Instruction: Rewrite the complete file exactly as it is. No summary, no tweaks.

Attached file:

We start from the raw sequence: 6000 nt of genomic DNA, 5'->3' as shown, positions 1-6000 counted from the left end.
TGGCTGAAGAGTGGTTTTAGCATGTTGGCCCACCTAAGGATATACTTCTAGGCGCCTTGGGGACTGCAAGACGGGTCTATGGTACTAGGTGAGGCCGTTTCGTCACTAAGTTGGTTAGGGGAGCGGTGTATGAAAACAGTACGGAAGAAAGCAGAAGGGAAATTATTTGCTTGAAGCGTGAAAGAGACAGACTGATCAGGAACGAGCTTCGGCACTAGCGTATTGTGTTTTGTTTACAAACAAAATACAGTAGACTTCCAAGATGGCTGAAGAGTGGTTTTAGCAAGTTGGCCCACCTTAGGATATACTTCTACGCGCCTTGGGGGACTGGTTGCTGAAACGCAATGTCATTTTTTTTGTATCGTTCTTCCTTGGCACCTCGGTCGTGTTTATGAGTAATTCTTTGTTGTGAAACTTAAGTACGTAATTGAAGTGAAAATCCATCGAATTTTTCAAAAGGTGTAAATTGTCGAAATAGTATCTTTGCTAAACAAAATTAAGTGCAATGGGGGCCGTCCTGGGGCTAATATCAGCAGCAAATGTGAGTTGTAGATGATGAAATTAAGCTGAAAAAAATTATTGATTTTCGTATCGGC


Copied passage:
We start from the raw sequence: 6000 nt of genomic DNA, 5'->3' as shown, positions 1-6000 counted from the left end.
TGGCTGAAGAGTGGTTTTAGCATGTTGGCCCACCTAAGGATATACTTCTAGGCGCCTTGGGGACTGCAAGACGGGTCTATGGTACTAGGTGAGGCCGTTTCGTCACTAAGTTGGTTAGGGGAGCGGTGTATGAAAACAGTACGGAAGAAAGCAGAAGGGAAATTATTTGCTTGAAGCGTGAAAGAGACAGACTGATCAGGAACGAGCTTCGGCACTAGCGTATTGTGTTTTGTTTACAAACAAAATACAGTAGACTTCCAAGATGGCTGAAGAGTGGTTTTAGCAAGTTGGCCCACCTTAGGATATACTTCTACGCGCCTTGGGGGACTGGTTGCTGAAACGCAATGTCATTTTTTTTGTATCGTTCTTCCTTGGCACCTCGGTCGTGTTTATGAGTAATTCTTTGTTGTGAAACTTAAGTACGTAATTGAAGTGAAAATCCATCGAATTTTTCAAAAGGTGTAAATTGTCGAAATAGTATCTTTGCTAAACAAAATTAAGTGCAATGGGGGCCGTCCTGGGGCTAATATCAGCAGCAAATGTGAGTTGTAGATGATGAAATTAAGCTGAAAAAAATTATTGATTTTCGTATCGGC